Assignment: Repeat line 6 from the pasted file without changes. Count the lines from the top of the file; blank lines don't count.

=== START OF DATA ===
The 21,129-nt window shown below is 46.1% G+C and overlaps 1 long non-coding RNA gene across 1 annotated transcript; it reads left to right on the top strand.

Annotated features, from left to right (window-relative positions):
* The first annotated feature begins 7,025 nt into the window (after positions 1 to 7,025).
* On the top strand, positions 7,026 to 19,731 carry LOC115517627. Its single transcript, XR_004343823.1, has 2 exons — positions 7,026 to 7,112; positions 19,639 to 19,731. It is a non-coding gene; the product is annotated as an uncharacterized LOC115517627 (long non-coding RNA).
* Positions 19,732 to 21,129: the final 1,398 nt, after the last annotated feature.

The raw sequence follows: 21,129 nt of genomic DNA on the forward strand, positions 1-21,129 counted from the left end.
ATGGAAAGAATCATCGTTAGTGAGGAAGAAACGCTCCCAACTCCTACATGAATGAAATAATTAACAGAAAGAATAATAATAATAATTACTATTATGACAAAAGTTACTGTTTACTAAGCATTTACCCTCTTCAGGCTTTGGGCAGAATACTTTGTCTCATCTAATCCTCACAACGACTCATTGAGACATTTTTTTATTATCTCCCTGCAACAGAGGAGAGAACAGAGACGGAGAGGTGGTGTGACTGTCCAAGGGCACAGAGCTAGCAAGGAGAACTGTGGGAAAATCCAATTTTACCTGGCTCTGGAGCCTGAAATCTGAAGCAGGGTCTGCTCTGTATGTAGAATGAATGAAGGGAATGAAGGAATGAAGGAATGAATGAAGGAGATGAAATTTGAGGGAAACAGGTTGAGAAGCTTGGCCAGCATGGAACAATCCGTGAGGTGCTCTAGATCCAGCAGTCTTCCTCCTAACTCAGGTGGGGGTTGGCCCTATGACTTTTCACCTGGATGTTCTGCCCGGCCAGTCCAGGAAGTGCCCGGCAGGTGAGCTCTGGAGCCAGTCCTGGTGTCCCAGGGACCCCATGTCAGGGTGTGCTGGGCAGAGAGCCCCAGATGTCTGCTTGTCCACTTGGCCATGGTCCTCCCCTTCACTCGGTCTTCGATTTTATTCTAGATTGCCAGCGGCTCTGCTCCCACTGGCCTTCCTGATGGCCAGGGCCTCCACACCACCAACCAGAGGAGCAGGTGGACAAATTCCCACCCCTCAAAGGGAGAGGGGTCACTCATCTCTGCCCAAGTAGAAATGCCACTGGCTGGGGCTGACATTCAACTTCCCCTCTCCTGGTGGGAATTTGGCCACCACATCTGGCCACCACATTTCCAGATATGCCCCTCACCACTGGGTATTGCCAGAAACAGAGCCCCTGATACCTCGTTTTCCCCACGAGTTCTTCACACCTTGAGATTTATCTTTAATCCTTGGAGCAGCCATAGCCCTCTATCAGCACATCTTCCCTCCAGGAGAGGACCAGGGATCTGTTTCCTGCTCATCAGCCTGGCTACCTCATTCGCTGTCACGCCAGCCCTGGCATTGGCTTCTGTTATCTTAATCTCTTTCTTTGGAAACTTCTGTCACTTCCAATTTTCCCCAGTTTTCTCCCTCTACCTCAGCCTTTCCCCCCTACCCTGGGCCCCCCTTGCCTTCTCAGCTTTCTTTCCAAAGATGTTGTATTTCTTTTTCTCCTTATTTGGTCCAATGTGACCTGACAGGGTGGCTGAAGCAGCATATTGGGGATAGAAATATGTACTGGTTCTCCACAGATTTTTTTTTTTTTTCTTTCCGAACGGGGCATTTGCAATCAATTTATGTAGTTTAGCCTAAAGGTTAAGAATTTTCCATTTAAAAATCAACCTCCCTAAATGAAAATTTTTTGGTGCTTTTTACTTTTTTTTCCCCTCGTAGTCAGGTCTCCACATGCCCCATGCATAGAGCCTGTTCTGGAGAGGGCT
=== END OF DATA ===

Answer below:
The raw sequence follows: 21,129 nt of genomic DNA on the forward strand, positions 1-21,129 counted from the left end.